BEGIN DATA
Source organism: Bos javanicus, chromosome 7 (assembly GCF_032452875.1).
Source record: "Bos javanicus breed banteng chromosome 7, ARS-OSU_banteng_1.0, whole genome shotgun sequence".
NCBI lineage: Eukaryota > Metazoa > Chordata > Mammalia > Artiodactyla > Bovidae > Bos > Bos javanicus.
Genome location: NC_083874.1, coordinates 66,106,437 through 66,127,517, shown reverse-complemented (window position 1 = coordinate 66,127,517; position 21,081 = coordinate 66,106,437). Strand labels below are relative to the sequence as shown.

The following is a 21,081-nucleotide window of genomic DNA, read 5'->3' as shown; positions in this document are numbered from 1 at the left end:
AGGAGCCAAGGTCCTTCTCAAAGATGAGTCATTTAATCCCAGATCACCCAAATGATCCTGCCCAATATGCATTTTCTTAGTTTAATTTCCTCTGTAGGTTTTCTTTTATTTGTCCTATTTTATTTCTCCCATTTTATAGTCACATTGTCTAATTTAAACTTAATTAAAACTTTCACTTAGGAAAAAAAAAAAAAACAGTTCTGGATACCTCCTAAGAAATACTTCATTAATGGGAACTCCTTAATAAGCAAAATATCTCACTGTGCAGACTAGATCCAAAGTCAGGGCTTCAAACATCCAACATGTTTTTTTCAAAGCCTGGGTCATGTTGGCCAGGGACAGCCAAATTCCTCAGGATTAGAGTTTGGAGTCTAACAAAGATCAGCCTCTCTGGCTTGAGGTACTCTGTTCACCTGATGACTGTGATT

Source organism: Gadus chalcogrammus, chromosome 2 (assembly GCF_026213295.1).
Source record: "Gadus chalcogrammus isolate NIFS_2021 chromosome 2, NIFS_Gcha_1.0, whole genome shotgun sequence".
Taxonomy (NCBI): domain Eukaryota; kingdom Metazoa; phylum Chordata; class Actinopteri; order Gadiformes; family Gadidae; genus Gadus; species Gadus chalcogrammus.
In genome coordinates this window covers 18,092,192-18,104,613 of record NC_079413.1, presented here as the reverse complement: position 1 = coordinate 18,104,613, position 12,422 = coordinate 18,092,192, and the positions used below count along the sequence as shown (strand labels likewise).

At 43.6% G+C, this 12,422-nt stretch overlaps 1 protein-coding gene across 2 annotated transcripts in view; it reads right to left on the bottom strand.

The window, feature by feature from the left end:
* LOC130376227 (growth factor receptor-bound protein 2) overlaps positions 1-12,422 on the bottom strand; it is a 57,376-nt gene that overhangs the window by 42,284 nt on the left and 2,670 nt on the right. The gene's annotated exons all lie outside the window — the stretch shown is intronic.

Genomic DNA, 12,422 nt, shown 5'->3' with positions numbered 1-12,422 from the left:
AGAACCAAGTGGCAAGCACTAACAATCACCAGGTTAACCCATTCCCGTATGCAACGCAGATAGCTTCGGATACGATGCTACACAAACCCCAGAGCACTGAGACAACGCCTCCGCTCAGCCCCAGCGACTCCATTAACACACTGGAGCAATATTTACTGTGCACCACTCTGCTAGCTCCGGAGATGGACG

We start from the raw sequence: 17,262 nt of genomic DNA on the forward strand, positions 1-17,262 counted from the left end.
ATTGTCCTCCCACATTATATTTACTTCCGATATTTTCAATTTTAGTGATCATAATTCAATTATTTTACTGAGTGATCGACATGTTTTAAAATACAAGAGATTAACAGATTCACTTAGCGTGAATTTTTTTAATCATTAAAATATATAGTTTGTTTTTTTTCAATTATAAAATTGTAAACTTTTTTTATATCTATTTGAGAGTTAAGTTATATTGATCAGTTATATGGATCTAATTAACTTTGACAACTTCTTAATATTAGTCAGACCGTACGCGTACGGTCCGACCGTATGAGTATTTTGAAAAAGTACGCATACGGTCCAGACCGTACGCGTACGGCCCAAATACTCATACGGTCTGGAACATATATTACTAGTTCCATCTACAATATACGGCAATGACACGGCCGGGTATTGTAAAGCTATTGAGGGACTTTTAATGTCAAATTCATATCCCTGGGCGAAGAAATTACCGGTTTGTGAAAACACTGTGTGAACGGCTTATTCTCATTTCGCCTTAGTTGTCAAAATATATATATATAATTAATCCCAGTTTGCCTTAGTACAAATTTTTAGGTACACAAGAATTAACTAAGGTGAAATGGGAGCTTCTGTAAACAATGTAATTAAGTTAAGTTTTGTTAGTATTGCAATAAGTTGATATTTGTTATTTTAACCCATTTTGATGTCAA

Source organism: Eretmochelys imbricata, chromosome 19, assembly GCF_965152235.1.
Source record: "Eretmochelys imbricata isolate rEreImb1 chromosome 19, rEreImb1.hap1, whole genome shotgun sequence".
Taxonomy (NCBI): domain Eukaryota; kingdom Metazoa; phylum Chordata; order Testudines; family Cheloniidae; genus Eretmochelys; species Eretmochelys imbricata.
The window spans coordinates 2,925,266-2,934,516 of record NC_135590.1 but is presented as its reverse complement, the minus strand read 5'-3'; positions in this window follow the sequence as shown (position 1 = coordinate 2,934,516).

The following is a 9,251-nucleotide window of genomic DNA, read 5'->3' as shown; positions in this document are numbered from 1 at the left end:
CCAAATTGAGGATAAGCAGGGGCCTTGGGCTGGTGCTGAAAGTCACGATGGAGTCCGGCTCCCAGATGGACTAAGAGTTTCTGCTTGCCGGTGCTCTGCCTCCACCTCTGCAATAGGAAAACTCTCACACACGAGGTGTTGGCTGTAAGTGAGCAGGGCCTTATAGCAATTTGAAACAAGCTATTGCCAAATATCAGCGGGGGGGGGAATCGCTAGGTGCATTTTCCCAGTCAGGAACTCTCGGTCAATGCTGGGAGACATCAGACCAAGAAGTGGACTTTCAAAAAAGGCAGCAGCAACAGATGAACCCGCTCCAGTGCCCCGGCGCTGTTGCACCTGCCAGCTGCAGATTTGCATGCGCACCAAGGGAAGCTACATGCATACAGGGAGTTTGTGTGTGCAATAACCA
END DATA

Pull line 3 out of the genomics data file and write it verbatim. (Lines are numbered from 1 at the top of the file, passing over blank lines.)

NCBI lineage: Eukaryota > Metazoa > Chordata > Mammalia > Artiodactyla > Bovidae > Bos > Bos javanicus.